- Hacksaw – just in case (incredibly rarely required)
- Gas spanner – if you use gas heaters
- Funnel – if you use diesel heaters
- Pair of spanners (if using bolted together marquee like our deluxe range)
- Vacuum cleaner or leaf blower – whatever you use to clean the floor
- Washing up liquid, cloth & bowl – for giving the marquee and any equipment a once over
- Baby-wipes – some people use these to ensure clean hands before fitting any marquee linings
- Hard hats – it’s debatable as our marquees are mostly assembled on the ground whether they are classed as lifting over head height and therefore require hard hats. From experience I can say that you come across as a much more professional outfit if you wear hard hats until the structure is complete so I view it as good practice.
You wouldn’t need all of these initially, some you may never require but having most of these in your van/toolbox will make day to day life running a marquee hire business a lot easier. It will also save dashes to local DIY stores to get whatever tool you’re missing!
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Our opening hours over xmas:
Monday 22nd Dec: Open as usual 9-5
Tuesday 23rd Dec: 9-4
Wednesday 24th Dec – Sunday 4th January: closed
Monday 5th January: Skeleton staff 9-5 (a downside of having a family business is funerals affect a greater number of your workforce)
Tuesday 6th January onwards: Open as usual 9-5
Thank you to all of our customers old and new, all of us here at DIY Marquees wish you a Merry Christmas and a happy New Year!
I meet a lot of people looking to start up a marquee hire business, it is one of the best parts of my job. A lot of people who come in to see me have never worked for themselves and see it as quite an aspirational position. Often the decision has been made to work for themselves long before the idea of marquees came around. And to be honest working for yourself is great, you do have to go in to it with your eyes wide open though and this is something else I often find myself discussing with potential marquee customers.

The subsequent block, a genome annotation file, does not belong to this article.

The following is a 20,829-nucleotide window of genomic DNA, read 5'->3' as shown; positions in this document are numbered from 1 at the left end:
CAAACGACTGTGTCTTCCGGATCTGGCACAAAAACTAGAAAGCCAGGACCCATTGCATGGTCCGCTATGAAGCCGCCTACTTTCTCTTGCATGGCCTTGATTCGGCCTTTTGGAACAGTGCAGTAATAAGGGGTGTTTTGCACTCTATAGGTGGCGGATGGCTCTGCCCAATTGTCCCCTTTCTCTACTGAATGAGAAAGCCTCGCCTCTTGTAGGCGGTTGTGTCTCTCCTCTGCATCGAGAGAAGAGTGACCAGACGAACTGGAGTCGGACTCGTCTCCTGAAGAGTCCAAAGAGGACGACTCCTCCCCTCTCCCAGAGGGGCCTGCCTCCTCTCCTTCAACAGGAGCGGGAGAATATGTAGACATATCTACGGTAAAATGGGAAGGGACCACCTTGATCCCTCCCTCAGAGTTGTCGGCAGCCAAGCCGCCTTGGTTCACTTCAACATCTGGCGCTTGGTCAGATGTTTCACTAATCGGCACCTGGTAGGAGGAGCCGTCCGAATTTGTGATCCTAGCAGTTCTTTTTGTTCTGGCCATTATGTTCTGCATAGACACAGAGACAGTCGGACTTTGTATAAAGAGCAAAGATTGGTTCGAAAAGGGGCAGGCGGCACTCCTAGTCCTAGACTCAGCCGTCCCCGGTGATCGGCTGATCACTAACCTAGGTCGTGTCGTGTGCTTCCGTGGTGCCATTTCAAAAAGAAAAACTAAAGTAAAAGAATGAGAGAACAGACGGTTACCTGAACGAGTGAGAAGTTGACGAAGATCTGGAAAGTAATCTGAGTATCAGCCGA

The first, most important point when starting a new business is having your close family on-board. Getting a business off the ground takes a lot of time, energy and work which would only be rewarded in the medium-long term. It is very difficult to do without the support of those around you. The last thing you want is for your start-up business to seriously affect your relationship (especially if you’ve married in to a family of solicitors and QC’s!).
The pro’s and cons of starting up your own marquee (or other) business:
- Greater flexibility
- Greater job-satisfaction. Not just because the work you’re doing is for yourself rather than some else or an organisation but because most marquee work is making people happy
- Potentially greater financial reward (it depends on what job you’re giving up of course)
- Greater involvement in all parts of the business. You may have had a job in marketing but in a start-up you’ll be involved/responsible for every different part of the business.
- Greater responsibility
- Less financial security (the rewards are potentially greater but there is always the risk of the business not taking off).
And in-between both is a certain blurring of your work/life hours. You can often do non-work things during work time but then you’ll often have to do work related our of hours.
Working for yourself or working in a small business can be a culture shock but ultimately a move most people view well worth it.
A good friend of mine went from working in a huge multinational to a small start-up business. On the second day he was shocked to be told to drop everything as a photocopier had arrived downstairs (they were on the 5th floor) and everyone had to go down and lift it up the stairs. But this is what happens in a small business, everyone has to be prepared to be involved in any part of the business (manual handling or otherwise).
We are always happy to discuss any ideas you may have in starting up your own marquee hire business (or even helping an existing one), we have a lot of experience both in having done it ourselves and in helping many many others over the years.